DovesEdit this event
- Wembley Arena, London »
Men of the people, Travis, those cuddly, loveable pop Scotsters with their pathos laiden tunes of hope, forgiveness and yearning. They love their fans, and wouldn’t do anything to rip them off, cos they’re the good guys. Right? Well, why are they here at all?
Wembley Arena is perhaps the most uniquely soul crushing environment in which bands regularly play. A small industrial warehouse in the outer reaches of North London that has no obvious qualities whatsoever; the sound is beyond redemption, the staff have to follow draconian laws, and seem to relish the enforcement of them: No drinking, no smoking no smiling. This may seem like an unreasonable and unprovoked rant but you cant review a Wembley Arena gig without relating to the environment.
Doves appear first, four men, some guitars and a slew of songs to be road tested before the release of sophomore album ‘The Last Broadcast’. We get five of these in a set that is notable for the absence of new single ‘There Goes The Fear’. That song sets the tone for the new tracks offered up; the tunes are more upbeat and the band appear to have progressed beyond the desolate edge that accompanied the appropriately entitled ‘Lost Souls’. I can’t really tell you much more than that, because it was pretty hard to make out anything on a more specific level, thanks to the awful sound that echoed (it really is a case of that) throughout the hall. Obviously the band were not provided/did not have the equipment to project their sound across a massive arena such as Wembley and were met with a muted and unappreciative sound. Even the majestic bluster of 'The Cedar Room' failed to raise more than a ripple.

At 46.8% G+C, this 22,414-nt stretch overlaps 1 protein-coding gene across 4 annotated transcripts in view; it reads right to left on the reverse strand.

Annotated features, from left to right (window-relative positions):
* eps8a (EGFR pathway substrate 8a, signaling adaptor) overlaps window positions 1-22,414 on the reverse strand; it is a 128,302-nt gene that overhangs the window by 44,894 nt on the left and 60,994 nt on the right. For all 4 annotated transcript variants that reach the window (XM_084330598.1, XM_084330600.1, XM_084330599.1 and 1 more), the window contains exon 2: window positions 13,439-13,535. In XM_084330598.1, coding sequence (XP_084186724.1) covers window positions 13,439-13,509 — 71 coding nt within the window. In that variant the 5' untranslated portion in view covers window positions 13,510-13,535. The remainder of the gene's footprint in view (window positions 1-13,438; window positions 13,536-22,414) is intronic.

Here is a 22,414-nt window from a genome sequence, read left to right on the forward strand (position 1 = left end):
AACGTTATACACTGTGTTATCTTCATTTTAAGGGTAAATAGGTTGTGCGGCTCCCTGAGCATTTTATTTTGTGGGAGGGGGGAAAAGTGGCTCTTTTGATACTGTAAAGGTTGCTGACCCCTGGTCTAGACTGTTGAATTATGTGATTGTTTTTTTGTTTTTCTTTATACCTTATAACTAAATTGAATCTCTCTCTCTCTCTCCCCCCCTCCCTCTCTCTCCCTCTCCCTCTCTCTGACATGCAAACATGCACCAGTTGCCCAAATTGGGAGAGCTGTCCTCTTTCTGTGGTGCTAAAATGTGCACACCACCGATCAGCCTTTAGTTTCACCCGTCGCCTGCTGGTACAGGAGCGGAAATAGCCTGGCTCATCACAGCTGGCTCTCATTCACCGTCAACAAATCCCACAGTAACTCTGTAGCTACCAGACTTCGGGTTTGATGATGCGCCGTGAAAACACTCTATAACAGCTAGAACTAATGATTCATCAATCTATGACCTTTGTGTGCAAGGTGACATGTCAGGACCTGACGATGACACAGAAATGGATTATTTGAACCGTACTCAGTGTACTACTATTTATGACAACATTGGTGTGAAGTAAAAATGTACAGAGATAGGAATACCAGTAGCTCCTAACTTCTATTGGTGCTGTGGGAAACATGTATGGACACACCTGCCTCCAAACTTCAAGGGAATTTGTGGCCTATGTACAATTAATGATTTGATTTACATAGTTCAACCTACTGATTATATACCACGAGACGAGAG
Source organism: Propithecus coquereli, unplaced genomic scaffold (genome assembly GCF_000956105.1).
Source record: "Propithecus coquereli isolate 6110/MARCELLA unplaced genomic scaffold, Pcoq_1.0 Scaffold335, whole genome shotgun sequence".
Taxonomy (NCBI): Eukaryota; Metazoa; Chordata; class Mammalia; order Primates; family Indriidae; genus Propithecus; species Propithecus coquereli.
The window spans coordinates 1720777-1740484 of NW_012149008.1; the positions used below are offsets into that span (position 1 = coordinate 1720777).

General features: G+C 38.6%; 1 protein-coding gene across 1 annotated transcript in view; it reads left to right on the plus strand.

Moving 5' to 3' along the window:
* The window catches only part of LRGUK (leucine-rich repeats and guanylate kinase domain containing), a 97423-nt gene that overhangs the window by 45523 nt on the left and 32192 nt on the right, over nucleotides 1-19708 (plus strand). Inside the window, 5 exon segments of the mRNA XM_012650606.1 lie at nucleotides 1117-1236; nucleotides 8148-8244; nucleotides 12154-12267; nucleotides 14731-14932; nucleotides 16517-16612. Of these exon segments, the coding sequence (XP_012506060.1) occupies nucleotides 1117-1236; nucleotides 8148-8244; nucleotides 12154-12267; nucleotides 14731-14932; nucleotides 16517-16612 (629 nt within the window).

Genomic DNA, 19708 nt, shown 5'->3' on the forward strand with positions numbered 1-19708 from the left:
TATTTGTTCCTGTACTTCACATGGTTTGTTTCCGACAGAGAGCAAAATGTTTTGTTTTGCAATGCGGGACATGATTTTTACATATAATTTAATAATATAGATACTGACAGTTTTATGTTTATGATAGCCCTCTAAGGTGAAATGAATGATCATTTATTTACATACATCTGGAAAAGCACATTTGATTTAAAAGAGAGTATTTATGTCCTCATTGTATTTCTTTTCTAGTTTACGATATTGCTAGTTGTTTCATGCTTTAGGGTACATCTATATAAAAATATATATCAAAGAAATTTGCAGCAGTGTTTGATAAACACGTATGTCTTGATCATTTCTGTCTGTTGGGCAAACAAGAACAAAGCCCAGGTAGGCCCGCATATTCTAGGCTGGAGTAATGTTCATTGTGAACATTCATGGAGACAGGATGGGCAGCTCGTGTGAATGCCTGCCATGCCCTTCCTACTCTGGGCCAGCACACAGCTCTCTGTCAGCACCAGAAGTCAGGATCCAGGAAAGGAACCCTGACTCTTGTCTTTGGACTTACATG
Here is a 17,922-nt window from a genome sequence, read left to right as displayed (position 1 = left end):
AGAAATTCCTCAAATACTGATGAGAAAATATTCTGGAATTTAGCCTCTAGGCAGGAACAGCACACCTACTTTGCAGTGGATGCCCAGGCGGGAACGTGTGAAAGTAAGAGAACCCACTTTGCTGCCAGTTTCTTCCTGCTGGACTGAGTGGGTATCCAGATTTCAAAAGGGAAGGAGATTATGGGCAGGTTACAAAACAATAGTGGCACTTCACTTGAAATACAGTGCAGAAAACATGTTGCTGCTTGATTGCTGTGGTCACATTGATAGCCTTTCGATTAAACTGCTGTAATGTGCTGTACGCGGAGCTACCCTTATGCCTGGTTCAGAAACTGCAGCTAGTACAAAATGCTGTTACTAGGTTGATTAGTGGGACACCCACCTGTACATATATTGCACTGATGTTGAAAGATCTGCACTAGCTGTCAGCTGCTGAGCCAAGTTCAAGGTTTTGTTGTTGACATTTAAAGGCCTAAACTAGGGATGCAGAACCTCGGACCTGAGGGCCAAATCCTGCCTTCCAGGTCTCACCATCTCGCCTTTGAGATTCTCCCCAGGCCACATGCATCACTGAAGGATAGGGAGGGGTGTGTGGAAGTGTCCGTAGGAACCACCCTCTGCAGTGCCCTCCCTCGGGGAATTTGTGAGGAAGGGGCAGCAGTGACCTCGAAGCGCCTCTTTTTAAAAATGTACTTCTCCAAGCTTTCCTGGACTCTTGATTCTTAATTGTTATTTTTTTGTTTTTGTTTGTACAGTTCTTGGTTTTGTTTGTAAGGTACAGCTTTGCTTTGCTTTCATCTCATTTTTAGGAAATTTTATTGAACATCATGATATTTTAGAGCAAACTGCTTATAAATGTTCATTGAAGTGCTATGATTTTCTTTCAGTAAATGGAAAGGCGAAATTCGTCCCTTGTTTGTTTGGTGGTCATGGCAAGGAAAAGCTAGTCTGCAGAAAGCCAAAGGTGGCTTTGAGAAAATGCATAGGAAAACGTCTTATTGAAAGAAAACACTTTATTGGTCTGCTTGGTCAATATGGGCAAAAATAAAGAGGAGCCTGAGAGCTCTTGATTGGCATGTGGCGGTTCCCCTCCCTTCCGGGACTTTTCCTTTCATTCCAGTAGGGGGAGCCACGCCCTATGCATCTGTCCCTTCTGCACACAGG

Waves of applause were reserved for Hoxton favourites Travis; not a surprising event nor is it particularly undeserved. Travis have the Midas touch in writing far-reaching anthems and that’s reflected in the crowd they draw tonight. To be honest, these guys and girls look like the people that would rarely leave the comfort of their popcorn selling venue. Why bother? Their bands come to them; James, Stereophonics, Travis, Tom Jones, Jamiroquai and M People all inhabit these places with dull regularity and Travis don’t too look out of place either.
That is in part thanks to their arena sized songs; the calibre of ‘Why Does It Always Rain On Me?’, ‘Writing To Reach You’ and ‘Side’; all well crafted songs. The other reason is the depressing predictability of their set with it’s tried and trusted single-album track-single format which is uninspiringly tailored to its audience. There is no challenge to playing the enormodomes of this world, no one can see when you don’t give a shit, and it’s very hard to give a shit when the money starts rolling in and the red carpets start rolling out. For a band that trades off on its pathos and emotion; it’s walking a thin line with the other side marked ‘cynicism’.
- In Photos: Green Man Festival 2010
- V Festival 2010 - 10 Not To Miss Sets: The DiS preview
- Doves - The Places Between
- Green Man announce third headliner, another chunk of bands
- Animal Collective, Bat For Lashes and Florence up for Brit Awards
- Doves - Kingdom Of Rust
- Bestival 2009: The DiS review
- Year 2000 - A Playlist of Songs Wot Soundtracked the Launch of DiS